Preliminary results from Egypt’s first-ever competitive presidential election indicate there may be a runoff between Mohamed Morsi, the Muslim Brotherhood’s candidate, and Ahmed Shafik, the former prime minister under ousted president Hosni Mubarak. The elections appear to have been relatively free and fair, with voter turnout estimated at around 40 percent. While official results will not be announced until Tuesday, Morsi appears to be in the lead. The two candidates competing for second place are Shafik, the anti-revolutionary former prime minister, and Hamdeen Sabahi, a longtime protester of the Mubarak regime. We get an update from Democracy Now! correspondent Sharif Abdel Kouddous in Cairo. [includes rush transcript]
AARON MATÉ: We turn now to Egypt, where preliminary results are emerging from the country’s first-ever competitive presidential election. Several independent vote counts put the Muslim Brotherhood’s Mohamed Morsi in first place out of 13 candidates. The Brotherhood had monitors in polling stations around the country. According to its tally, with 90 percent of the votes counted, Morsi came in first place, followed by Ahmed Shafik, Hosni Mubarak’s last prime minister. The two would go into a scheduled runoff that’s slated to begin on June 16th.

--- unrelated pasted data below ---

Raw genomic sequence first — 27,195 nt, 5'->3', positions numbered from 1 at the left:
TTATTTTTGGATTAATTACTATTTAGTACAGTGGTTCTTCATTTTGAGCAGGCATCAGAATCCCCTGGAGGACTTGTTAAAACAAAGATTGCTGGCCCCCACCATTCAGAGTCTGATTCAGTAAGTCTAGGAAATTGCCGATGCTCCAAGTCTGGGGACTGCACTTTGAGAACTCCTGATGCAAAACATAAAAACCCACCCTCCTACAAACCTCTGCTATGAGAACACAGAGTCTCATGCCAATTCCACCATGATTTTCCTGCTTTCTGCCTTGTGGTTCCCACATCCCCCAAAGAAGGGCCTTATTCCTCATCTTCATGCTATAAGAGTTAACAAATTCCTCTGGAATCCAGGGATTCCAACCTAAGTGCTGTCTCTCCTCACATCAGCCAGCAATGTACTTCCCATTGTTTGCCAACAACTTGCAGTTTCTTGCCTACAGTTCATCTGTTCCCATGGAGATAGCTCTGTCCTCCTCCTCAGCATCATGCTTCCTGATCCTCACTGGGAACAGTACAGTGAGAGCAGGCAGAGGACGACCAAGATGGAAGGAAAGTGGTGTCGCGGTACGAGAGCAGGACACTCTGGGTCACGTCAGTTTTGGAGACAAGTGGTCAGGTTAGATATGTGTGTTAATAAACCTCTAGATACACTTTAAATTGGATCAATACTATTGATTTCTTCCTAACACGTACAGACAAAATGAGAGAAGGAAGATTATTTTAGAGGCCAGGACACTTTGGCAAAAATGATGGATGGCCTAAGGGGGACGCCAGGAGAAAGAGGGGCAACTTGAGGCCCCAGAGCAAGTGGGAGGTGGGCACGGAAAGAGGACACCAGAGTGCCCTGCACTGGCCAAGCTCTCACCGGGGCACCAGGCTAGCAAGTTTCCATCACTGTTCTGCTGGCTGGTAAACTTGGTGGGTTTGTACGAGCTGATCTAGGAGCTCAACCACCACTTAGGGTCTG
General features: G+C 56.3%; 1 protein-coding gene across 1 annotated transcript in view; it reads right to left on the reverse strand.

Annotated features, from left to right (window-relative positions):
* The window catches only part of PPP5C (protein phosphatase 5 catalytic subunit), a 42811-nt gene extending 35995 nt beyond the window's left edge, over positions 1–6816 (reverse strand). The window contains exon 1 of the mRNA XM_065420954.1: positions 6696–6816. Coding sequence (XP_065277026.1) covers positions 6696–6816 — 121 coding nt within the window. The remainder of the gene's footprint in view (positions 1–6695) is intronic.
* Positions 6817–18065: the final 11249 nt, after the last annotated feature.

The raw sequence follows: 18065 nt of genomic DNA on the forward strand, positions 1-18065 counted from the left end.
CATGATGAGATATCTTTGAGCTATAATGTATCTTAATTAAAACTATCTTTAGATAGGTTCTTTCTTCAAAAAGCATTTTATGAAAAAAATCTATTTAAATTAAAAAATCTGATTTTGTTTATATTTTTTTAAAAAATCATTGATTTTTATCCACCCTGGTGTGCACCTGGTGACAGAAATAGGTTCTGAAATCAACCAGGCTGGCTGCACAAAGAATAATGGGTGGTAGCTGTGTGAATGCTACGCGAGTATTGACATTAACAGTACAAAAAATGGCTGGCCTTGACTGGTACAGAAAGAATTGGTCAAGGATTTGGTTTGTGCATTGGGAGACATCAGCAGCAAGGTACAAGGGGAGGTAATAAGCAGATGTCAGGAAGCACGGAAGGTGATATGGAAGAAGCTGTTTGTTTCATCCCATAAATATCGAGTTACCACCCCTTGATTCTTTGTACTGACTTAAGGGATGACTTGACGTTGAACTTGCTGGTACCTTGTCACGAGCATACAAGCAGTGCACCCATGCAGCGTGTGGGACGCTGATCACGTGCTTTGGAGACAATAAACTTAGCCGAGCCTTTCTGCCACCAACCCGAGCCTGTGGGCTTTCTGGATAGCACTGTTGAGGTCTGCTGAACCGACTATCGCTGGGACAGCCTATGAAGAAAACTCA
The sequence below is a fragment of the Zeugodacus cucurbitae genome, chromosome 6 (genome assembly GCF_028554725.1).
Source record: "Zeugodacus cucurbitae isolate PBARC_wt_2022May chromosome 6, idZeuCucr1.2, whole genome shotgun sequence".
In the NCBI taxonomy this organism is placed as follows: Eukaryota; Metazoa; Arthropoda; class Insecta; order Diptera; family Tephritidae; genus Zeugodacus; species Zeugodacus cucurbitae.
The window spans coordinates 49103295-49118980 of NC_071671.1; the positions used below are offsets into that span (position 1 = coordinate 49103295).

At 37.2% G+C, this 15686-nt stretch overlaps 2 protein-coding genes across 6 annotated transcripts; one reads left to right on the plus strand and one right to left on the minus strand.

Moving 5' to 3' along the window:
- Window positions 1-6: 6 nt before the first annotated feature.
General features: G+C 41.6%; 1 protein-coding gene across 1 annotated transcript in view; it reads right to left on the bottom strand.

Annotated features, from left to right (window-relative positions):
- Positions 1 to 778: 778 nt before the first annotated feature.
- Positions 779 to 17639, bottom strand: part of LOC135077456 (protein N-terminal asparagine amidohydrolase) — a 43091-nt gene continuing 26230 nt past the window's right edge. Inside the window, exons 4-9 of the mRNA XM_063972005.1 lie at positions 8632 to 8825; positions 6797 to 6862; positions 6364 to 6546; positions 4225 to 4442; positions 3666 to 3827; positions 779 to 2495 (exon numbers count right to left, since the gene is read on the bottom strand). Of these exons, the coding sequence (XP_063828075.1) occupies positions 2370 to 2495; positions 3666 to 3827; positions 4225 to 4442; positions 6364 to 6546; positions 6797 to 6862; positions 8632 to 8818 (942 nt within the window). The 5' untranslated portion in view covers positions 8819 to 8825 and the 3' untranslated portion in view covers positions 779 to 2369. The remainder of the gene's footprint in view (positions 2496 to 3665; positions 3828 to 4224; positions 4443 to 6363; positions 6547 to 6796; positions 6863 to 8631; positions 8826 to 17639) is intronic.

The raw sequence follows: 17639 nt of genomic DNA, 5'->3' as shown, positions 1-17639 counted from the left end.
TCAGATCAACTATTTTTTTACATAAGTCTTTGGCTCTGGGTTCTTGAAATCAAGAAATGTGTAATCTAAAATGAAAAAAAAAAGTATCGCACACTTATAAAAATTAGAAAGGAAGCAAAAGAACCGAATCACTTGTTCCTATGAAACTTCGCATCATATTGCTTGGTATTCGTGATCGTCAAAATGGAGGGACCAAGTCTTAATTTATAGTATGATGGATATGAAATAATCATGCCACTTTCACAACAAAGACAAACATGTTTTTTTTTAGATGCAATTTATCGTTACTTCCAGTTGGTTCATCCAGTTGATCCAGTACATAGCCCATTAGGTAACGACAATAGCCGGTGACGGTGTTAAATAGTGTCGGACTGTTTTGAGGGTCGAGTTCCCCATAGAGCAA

AMY GOODMAN: However, votes are still being counted, and at the time of the broadcast, reports are emerging second place might also go to Hamdeen Sabahi, a socialist candidate and founder of the Nasserist party. Turnout has been estimated around 40 percent. The official results will be announced Tuesday.
For more, we go directly to Cairo to speak with Democracy Now! correspondent Sharif Abdel Kouddous.
Sharif, welcome. Tell us what’s happening.
SHARIF ABDEL KOUDDOUS: Well, Amy, the polls closed last night at 9:00 p.m., and vote counting started right after that. Much of Egypt was glued to the TV, the state TV showing split screens of different governorates of the polling stations of the votes being counted.